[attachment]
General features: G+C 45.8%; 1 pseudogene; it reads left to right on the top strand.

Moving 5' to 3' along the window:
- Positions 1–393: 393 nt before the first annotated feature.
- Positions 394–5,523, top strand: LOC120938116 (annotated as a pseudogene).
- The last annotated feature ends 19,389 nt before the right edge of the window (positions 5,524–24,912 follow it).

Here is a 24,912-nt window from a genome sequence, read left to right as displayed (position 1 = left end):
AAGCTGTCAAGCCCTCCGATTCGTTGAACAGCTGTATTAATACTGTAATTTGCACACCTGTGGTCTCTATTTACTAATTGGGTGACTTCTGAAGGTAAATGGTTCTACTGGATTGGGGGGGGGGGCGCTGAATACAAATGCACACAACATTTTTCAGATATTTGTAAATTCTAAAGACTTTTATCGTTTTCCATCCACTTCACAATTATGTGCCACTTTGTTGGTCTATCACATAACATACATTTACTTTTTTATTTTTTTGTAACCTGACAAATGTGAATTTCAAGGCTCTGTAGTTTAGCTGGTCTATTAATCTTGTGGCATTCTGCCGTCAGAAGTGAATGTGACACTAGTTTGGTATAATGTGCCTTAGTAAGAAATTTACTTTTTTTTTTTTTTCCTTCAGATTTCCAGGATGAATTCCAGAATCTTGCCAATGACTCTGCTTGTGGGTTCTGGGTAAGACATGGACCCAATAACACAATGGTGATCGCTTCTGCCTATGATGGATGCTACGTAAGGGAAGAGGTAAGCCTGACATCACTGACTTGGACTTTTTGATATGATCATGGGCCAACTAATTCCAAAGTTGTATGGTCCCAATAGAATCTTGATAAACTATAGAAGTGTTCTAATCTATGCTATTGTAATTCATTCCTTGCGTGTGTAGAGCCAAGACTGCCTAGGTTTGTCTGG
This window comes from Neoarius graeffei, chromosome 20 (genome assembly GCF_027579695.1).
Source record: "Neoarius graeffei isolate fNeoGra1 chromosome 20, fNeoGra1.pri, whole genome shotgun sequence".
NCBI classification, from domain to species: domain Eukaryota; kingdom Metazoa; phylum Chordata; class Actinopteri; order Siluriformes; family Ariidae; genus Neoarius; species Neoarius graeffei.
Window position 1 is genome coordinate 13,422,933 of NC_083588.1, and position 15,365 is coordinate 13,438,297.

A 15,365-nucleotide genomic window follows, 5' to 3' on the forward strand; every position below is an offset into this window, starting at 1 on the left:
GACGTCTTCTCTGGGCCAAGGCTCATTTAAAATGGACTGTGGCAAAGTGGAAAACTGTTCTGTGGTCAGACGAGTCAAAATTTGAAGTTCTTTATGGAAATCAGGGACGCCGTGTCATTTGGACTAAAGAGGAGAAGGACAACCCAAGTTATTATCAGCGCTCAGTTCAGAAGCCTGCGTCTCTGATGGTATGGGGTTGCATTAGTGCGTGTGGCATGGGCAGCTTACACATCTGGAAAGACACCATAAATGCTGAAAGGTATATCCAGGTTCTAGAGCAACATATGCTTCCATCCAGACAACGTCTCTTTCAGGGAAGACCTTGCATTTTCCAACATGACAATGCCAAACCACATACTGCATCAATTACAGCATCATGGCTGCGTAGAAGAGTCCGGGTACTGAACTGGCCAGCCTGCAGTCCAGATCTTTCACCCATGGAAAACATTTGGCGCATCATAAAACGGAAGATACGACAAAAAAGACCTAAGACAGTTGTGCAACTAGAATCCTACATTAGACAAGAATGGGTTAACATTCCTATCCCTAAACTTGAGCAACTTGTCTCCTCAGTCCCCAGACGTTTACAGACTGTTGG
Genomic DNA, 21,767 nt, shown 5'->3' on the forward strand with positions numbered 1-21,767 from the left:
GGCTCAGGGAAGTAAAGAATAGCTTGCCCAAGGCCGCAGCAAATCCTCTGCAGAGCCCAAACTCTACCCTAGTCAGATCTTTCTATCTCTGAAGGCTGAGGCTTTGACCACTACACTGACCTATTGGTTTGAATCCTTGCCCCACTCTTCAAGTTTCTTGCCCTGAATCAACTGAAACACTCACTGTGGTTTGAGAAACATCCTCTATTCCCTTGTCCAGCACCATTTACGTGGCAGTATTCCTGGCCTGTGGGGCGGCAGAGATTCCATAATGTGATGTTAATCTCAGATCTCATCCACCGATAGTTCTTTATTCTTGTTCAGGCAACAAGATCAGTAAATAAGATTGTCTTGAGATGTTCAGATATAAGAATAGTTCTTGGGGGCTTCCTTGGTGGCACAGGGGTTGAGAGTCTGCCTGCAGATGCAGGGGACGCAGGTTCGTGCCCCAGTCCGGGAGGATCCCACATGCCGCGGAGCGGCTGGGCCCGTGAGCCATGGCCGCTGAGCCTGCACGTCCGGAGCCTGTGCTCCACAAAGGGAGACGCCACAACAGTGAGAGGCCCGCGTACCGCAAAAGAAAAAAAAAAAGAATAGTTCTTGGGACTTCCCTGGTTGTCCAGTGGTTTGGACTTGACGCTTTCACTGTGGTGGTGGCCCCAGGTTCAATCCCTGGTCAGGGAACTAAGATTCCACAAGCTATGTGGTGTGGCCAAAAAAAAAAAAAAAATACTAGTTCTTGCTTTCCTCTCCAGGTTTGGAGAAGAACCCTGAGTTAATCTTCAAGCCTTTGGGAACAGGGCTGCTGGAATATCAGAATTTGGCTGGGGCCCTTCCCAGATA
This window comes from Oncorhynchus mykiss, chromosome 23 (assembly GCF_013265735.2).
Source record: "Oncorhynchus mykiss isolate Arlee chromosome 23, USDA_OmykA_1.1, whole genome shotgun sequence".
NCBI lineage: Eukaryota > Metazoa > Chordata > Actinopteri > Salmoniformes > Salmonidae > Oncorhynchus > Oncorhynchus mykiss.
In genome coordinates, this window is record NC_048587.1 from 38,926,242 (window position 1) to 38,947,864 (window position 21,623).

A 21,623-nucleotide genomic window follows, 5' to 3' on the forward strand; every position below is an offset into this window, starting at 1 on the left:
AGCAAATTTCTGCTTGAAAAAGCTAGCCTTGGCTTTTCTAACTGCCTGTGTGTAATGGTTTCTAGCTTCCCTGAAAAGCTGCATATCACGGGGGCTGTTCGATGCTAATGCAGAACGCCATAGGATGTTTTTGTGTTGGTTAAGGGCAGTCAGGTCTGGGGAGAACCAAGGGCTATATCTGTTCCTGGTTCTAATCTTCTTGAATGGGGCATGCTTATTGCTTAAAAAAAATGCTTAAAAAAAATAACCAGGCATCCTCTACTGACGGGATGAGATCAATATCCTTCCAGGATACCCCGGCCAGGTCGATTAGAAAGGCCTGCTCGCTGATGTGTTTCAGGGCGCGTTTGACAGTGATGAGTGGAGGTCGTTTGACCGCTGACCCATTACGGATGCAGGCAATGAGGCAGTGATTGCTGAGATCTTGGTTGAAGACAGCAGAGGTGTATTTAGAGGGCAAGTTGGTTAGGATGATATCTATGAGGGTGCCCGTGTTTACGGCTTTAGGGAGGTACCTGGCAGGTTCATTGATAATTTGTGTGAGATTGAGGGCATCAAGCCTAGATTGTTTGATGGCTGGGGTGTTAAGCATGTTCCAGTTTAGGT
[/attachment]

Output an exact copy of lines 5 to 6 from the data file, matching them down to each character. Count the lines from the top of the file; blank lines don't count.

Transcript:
- The last annotated feature ends 19,389 nt before the right edge of the window (positions 5,524–24,912 follow it).

Here is a 24,912-nt window from a genome sequence, read left to right as displayed (position 1 = left end):